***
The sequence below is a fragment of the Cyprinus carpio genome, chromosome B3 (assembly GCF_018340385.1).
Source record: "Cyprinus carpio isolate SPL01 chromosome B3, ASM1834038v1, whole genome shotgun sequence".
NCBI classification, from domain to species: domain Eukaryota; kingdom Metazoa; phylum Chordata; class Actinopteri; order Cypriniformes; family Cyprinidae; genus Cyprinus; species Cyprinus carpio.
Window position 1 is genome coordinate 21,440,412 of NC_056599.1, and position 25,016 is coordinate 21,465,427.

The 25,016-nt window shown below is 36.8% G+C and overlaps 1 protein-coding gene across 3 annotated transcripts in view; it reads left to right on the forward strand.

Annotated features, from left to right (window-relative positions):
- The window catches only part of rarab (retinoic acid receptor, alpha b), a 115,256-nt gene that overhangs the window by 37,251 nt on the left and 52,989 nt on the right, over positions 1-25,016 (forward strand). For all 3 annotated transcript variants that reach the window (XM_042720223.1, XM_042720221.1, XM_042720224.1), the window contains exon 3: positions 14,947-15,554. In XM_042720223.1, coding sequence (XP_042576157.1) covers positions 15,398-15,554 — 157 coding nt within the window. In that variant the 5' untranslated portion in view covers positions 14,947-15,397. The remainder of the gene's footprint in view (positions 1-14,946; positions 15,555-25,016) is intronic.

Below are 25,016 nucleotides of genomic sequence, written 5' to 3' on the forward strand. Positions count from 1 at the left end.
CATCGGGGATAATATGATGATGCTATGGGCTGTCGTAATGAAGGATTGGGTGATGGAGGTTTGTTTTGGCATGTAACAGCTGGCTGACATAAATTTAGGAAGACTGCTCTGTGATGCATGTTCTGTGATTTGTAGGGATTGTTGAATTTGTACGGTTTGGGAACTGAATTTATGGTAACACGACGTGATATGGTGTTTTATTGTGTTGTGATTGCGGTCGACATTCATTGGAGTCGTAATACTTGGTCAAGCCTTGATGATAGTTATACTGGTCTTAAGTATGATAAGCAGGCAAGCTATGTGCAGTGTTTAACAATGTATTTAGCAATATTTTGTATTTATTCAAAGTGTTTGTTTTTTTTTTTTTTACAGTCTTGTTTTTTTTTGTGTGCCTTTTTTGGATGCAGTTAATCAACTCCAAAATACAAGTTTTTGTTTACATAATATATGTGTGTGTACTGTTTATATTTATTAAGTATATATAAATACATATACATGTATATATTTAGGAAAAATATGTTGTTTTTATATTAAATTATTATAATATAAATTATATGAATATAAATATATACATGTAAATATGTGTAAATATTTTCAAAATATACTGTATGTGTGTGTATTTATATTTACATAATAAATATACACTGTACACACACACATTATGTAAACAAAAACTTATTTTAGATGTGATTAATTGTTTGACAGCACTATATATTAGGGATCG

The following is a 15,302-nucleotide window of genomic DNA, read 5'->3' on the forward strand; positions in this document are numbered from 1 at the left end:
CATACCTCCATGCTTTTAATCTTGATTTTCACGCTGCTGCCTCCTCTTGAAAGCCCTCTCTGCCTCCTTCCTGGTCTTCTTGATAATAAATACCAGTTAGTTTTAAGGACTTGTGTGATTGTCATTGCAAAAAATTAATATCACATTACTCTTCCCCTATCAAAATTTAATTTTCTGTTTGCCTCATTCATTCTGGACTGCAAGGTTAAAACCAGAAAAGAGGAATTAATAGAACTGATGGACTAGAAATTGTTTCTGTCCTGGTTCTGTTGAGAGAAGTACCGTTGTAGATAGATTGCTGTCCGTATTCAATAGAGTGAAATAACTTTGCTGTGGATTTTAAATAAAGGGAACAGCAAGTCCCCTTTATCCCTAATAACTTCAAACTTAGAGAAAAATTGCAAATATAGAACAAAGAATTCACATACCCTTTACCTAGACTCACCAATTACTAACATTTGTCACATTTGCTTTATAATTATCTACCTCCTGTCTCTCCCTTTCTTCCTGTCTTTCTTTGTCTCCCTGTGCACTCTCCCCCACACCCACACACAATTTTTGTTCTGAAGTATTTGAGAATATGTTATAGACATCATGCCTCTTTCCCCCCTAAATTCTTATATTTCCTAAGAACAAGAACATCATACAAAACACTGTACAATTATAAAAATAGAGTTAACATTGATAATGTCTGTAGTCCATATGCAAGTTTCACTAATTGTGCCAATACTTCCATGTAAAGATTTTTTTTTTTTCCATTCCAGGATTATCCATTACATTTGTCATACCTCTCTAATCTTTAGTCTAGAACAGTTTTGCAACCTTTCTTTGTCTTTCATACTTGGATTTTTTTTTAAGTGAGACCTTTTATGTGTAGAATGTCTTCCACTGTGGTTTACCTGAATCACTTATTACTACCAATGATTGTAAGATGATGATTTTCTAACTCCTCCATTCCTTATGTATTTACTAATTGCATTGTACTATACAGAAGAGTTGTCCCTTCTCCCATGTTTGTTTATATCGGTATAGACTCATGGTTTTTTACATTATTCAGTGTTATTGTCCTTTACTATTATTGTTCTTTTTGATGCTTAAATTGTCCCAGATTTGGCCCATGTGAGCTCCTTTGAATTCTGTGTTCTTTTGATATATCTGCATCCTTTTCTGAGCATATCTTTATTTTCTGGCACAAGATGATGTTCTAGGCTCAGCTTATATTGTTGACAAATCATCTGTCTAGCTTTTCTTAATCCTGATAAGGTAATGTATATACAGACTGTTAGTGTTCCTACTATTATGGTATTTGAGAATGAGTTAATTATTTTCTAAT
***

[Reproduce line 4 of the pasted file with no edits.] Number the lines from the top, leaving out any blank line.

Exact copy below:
Window position 1 is genome coordinate 21,440,412 of NC_056599.1, and position 25,016 is coordinate 21,465,427.